Moving Photo
Persistence of Vision Test -- Display Motion Blur Demo With Optical Illusion
1. Look at stationary UFO. Observe it's just vertical lines
2. Look at moving UFO. Observe a solid photograph magically appear (on LCD/OLED)

NOTE: Test on LCD / sample-and-hold. This effect doesn't occur on impulse-driven displays (CRTs, ULMB, LightBoost, impulsed OLED, or other strobe/flicker technologies)

This animation creates a persistence-of-vision effect by panning an image behind tiny slits, like walking along a picket fence and staring through, or scanning through through the crack of a door. This is an enhanced version of the Eye Tracking Demo. It clearly demonstrates the limitation of low refresh rate on any display, including CRT. This effect looks very pixellated on 60 Hz displays. This image becomes progressively sharper, the higher refresh rate you go. including 240 Hz LCD gaming monitors in non-strobed mode. This effect is noticeably clearer on 1ms TN displays than on IPS/VA LCD panels. Optical Illusion Invented by Mark D. Rejhon of Blur Busters.

Did you know? Blur Busters is the world's first site to test a genuine 480 Hz display. This animation demonstrates the limitations of even 120 Hz and 240 Hz displays. Using this test, it is easy to tell apart 120Hz, 240Hz and 480Hz. You need 480Hz+ to easily read the street name labels in the Panning Map Through Slits animation at 960 pixels per second. Laboratory displays (1000Hz+) have already confirmed it is still beneficial to keep increasing Hertz to quadruple digits.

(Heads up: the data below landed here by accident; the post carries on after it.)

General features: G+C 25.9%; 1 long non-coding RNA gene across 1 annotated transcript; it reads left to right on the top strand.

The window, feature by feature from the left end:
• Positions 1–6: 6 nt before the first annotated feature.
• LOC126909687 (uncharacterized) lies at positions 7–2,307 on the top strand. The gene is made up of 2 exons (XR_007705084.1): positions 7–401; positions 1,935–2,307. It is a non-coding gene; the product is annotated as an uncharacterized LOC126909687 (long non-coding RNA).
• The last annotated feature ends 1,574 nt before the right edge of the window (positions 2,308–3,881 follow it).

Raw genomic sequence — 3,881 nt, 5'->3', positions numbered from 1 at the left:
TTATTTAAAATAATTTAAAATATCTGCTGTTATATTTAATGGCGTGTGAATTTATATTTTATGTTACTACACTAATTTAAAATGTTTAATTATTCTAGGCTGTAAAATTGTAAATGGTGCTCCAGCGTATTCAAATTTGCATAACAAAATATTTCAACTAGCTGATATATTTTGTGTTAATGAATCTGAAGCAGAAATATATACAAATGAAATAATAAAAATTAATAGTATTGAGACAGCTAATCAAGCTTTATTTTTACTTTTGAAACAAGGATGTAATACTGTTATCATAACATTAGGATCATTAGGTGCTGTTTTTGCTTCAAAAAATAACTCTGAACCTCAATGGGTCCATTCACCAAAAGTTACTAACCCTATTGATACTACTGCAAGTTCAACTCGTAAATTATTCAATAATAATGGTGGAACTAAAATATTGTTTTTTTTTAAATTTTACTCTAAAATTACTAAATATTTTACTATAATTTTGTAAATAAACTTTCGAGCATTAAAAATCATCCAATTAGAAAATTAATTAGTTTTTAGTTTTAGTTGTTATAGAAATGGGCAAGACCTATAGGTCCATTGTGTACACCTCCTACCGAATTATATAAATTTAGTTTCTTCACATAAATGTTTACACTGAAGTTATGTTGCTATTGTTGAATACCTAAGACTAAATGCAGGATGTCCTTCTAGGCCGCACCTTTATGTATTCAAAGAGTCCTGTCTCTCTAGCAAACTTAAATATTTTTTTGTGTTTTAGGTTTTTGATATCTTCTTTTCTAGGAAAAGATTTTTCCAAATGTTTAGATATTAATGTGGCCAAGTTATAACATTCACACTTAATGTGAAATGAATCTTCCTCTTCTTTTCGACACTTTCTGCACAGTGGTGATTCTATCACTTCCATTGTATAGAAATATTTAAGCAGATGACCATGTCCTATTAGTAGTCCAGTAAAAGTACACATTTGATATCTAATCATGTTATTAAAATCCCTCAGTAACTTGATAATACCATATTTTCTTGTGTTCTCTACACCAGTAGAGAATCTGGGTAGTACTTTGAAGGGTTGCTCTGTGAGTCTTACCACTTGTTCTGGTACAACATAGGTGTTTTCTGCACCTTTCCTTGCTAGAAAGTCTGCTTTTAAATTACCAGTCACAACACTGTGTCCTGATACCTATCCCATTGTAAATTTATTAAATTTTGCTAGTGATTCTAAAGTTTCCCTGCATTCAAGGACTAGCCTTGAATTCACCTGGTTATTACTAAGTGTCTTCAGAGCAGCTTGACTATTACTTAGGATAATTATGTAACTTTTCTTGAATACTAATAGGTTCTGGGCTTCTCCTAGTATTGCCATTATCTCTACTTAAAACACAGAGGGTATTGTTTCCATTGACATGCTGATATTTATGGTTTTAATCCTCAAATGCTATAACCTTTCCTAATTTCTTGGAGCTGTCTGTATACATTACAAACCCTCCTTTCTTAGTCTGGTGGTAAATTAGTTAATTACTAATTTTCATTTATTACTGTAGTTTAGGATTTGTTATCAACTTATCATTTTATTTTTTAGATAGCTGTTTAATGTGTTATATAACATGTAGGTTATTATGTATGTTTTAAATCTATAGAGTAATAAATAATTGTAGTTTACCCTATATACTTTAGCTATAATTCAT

This effect also applies to random holes instead of vertical lines, so this also applies to gaming in dense foilage such as jungles & forests, moving sideways behind lattice fences, and tilting head to scan behind door cracks. The faster the pixels modulate (120Hz, 240Hz, 480Hz), the more detailed persistence of vision becomes. Good full-readability (zero stroboscopic effect & no motion blur) with rapid occulsion effects, can require quadruple-digit display/VR refresh rates to match real-life in this test.

Spinning LED clocks, LED bike wheel effects, and old mechanical TVs (Nipikow wheels) use the same persistence-of-vision technique (very high Hz for individual flickering light sources). Higher Hz increases the resolution of persistence-of-vision effects.

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